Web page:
AI Magic Wand with TensorFlow Lite for Microcontrollers and Arduino

What you'll build

In this codelab, we'll learn to use TensorFlow Lite For Microcontrollers to run a deep learning model on the Arduino Nano 33 BLE. The microcontroller is turned into a digital "magic wand" by the user to wave and cast a variety of spells. As the user moves the wand, this complex, multidimensional sensor data that would be inscrutable to a human, is passed as an input to the model, which outputs a simple classification that alerts us if one of several movements has occurred.

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Machine Learning on Microcontrollers

Machine learning can be used to create intelligent tools that make users' lives easier, like Google Assistant. But often, these experiences require a lot of computation or resources that can include a powerful cloud server or a desktop. However, it's now possible to run machine learning inference on tiny, low-powered hardware, like microcontrollers.

Microcontrollers are extremely common, cheap, require very little energy, and are very reliable. They are part of all sorts of household devices: think appliances, cars, and toys. In fact, there are around 30 billion microcontroller-powered devices produced each year.

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By bringing machine learning to tiny microcontrollers, we can boost the intelligence of billions of devices that we use in our lives, without relying on expensive hardware or reliable internet connections. Imagine smart appliances that can adapt to your daily routine, intelligent industrial sensors that understand the difference between problems and normal operation, and magical toys that can help kids learn in fun and delightful ways.

TensorFlow Lite For Microcontrollers (Software)

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TensorFlow is Google's open source machine learning framework for training and running models. TensorFlow Lite is a software framework, an optimized version of TensorFlow, targeted to run tensorflow models on small, relatively low-powered devices such as mobile phones.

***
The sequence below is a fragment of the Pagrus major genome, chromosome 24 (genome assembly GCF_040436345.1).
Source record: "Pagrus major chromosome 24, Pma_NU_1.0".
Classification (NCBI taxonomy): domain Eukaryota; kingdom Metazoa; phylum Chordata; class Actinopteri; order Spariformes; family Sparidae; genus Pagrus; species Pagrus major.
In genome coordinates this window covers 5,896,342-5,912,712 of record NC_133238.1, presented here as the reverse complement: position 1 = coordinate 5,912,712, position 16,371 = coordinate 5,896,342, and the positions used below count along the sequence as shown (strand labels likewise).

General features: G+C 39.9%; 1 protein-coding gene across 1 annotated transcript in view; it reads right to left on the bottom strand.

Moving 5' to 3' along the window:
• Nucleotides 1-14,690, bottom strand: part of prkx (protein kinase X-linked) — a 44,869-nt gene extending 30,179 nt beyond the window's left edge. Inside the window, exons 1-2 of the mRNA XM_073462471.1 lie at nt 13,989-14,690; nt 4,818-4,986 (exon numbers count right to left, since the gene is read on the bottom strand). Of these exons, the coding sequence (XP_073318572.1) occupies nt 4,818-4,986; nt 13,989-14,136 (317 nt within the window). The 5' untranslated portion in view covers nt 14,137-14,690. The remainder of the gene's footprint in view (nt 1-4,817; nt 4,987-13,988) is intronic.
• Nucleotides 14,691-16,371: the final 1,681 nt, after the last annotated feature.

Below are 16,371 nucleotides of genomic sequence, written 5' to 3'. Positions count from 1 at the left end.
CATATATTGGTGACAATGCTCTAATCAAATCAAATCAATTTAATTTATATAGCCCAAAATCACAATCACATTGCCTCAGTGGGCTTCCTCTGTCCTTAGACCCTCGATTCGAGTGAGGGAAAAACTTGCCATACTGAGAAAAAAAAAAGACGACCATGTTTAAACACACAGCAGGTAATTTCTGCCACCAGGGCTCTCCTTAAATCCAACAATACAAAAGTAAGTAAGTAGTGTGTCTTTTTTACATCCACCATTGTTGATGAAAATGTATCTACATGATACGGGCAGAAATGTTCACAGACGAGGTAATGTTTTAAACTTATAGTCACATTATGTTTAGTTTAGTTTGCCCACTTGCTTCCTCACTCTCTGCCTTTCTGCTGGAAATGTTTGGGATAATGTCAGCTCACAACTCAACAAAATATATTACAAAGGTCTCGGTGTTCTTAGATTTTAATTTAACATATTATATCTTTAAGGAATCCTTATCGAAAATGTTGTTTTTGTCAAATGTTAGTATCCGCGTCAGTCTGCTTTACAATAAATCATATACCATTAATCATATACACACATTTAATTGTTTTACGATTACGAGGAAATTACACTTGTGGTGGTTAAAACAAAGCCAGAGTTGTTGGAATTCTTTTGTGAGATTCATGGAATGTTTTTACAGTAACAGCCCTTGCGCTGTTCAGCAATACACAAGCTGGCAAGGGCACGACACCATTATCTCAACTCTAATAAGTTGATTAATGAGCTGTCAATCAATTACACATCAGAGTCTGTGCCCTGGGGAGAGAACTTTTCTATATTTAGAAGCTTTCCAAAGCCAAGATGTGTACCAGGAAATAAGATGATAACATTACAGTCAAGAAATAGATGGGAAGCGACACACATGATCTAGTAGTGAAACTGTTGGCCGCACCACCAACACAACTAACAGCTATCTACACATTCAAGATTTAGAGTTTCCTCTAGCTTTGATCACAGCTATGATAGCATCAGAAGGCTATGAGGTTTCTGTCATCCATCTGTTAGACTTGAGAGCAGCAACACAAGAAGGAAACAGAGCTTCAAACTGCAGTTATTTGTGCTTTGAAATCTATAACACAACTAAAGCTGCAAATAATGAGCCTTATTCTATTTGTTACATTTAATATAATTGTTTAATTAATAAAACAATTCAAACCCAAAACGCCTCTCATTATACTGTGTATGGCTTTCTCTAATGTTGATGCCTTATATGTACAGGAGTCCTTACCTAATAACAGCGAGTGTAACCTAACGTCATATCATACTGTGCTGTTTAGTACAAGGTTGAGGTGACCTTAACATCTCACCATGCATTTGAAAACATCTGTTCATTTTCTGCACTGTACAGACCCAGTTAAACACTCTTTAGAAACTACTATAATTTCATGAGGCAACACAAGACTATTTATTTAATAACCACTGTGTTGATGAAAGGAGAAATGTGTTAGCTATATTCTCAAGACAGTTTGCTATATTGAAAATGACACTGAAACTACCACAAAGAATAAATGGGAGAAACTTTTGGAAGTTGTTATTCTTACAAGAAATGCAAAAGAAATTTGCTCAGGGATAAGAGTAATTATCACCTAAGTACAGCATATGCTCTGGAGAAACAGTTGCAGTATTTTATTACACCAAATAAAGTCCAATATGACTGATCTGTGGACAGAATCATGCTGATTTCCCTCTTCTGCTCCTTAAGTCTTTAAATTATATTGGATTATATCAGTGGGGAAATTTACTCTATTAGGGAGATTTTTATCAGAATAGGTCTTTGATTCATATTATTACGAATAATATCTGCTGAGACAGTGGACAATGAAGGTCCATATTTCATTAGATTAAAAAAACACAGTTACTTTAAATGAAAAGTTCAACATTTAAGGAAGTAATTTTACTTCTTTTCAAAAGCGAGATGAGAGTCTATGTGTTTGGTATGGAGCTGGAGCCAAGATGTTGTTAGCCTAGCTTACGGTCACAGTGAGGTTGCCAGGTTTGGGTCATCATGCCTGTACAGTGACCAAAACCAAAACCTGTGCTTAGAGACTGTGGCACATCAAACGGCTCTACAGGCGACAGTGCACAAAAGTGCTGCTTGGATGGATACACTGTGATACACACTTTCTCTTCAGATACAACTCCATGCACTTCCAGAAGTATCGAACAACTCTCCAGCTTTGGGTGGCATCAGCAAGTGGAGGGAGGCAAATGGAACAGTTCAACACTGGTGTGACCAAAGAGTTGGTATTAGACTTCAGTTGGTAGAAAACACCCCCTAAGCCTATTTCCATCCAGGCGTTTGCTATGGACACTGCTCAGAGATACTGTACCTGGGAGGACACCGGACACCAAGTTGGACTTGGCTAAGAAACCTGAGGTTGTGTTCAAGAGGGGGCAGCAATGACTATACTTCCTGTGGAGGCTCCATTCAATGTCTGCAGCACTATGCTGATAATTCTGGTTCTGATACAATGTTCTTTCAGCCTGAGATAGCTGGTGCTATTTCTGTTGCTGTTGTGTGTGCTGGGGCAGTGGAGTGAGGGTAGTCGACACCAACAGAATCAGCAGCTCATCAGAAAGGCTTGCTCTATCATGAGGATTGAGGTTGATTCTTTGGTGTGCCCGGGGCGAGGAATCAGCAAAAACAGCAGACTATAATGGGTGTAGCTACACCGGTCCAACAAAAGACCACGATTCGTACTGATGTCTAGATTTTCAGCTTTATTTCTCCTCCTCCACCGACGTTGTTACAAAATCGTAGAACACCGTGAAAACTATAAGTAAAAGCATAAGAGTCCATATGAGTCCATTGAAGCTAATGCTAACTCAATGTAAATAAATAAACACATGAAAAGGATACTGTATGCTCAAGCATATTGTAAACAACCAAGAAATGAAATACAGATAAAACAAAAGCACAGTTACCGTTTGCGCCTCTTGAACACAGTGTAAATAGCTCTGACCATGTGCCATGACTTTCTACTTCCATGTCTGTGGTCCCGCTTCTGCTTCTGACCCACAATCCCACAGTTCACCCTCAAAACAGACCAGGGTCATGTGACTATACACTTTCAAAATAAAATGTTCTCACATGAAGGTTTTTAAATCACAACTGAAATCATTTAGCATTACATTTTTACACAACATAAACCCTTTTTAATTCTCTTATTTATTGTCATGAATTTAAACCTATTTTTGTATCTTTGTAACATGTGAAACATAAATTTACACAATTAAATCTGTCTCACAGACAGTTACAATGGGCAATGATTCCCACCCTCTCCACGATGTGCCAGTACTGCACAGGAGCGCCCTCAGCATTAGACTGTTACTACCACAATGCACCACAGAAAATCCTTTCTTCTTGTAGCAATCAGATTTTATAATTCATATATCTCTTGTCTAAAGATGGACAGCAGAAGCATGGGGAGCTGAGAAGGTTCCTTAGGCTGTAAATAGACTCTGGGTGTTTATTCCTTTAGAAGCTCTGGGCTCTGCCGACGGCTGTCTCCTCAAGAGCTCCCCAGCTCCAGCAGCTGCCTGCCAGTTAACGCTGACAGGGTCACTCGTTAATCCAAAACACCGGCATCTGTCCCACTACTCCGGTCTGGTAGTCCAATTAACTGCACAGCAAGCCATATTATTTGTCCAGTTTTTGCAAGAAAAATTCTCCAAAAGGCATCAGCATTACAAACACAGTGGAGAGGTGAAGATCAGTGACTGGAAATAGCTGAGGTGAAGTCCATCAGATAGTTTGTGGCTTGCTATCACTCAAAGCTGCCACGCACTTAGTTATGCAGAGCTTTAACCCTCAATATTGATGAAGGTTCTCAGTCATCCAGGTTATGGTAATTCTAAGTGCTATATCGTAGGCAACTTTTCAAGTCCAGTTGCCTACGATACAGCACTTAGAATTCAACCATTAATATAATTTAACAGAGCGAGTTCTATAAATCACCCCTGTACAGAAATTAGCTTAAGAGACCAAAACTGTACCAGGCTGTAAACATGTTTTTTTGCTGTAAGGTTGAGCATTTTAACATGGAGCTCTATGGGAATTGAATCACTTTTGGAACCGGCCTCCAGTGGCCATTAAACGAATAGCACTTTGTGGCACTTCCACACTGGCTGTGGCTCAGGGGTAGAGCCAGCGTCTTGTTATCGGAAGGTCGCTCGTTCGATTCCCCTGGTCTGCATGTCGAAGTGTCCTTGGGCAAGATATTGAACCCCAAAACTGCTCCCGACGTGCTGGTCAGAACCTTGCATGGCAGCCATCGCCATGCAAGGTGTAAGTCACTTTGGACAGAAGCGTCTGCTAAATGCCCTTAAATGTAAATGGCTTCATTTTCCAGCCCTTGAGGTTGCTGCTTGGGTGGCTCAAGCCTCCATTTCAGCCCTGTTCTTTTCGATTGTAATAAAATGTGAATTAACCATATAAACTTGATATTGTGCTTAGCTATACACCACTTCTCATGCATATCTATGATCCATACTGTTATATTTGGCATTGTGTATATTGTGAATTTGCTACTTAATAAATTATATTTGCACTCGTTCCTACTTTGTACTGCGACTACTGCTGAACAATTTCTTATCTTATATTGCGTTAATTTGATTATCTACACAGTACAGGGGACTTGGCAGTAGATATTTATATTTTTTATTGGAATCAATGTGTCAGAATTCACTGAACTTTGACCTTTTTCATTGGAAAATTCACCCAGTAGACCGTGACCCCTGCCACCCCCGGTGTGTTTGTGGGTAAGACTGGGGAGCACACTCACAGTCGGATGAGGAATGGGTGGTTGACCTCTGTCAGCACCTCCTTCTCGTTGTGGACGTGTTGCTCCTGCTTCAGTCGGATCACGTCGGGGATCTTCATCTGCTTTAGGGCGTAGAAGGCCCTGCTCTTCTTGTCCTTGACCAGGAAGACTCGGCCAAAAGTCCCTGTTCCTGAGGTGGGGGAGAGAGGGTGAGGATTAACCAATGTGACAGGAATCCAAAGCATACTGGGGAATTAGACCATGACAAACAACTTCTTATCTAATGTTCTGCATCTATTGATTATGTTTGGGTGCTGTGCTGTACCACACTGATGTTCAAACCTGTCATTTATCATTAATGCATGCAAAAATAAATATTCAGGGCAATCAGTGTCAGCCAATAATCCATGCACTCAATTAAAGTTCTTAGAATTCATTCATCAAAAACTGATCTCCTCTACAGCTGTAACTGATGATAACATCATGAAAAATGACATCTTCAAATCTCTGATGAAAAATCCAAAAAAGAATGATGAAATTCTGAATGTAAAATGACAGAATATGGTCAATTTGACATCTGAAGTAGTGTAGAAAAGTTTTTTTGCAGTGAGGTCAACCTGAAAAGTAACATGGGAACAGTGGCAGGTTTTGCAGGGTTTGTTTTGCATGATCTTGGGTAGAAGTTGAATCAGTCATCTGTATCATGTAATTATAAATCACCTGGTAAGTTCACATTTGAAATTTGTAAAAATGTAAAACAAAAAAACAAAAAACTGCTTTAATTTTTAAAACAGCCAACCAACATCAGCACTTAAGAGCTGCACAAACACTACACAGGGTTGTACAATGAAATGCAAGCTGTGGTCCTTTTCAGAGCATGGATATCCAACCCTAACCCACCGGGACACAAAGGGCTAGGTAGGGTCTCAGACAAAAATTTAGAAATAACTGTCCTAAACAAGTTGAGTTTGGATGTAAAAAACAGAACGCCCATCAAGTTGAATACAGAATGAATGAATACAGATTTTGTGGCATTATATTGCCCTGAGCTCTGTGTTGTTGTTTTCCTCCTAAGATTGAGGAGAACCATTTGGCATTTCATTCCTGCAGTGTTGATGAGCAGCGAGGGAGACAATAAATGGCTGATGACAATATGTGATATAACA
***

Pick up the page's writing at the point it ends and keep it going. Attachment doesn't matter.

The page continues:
TensorFlow Lite For Microcontrollers is a software framework, an optimized version of TensorFlow, targeted to run tensorflow models on tiny, low-powered hardware such as microcontrollers. It adheres to constraints required in these embedded environments, i.e, it has a small binary size, it doesn't require operating system support, any standard C or C++ libraries, or dynamic memory allocation, etc.

Arduino Nano 33 BLE (Hardware)

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Arduino is a popular open-source platform used for building electronic projects. It consists of:

  1. A physical programmable circuit board (often a microcontroller) such as the Arduino Nano 33 BLE used in this codelab.
  2. The Arduino IDE (Integrated Development Environment), software which is used to write and upload computer code to the physical board.

Arduino Nano 33 BLE is a microcontroller-based platform: a tiny computer on a single circuit board. It has a processor, memory, and I/O hardware that allows it to send and receive digital signals to other devices. Unlike a computer, a microcontroller is not powerful and doesn't usually run an operating system. Instead, they have small processors, not much memory and the programs you write run directly on the hardware. But because they are designed to be as simple as possible, a microcontroller can use very little energy.

What you'll do

  • Setup the Arduino Nano 33 BLE microcontroller and turn it into a digital "magic wand"
  • Setup the Arduino IDE and install the required libraries
  • Deploy the program to the device
  • Cast a variety of spells by waving the magic wand and view the predictions

What you'll need

Unpack your Arduino

Remove it from the box and pull it out of the packing foam. It's conductive, and can cause problems otherwise!

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Plug it into your laptop

  • Plug the MicroUSB cable into the socket in the chip.
  • Plug the other end of the cable into a USB socket on your laptop.
  • The bottom left LED on the Arduino (top left in the image below) should light up.

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Familiarize yourself with the workflow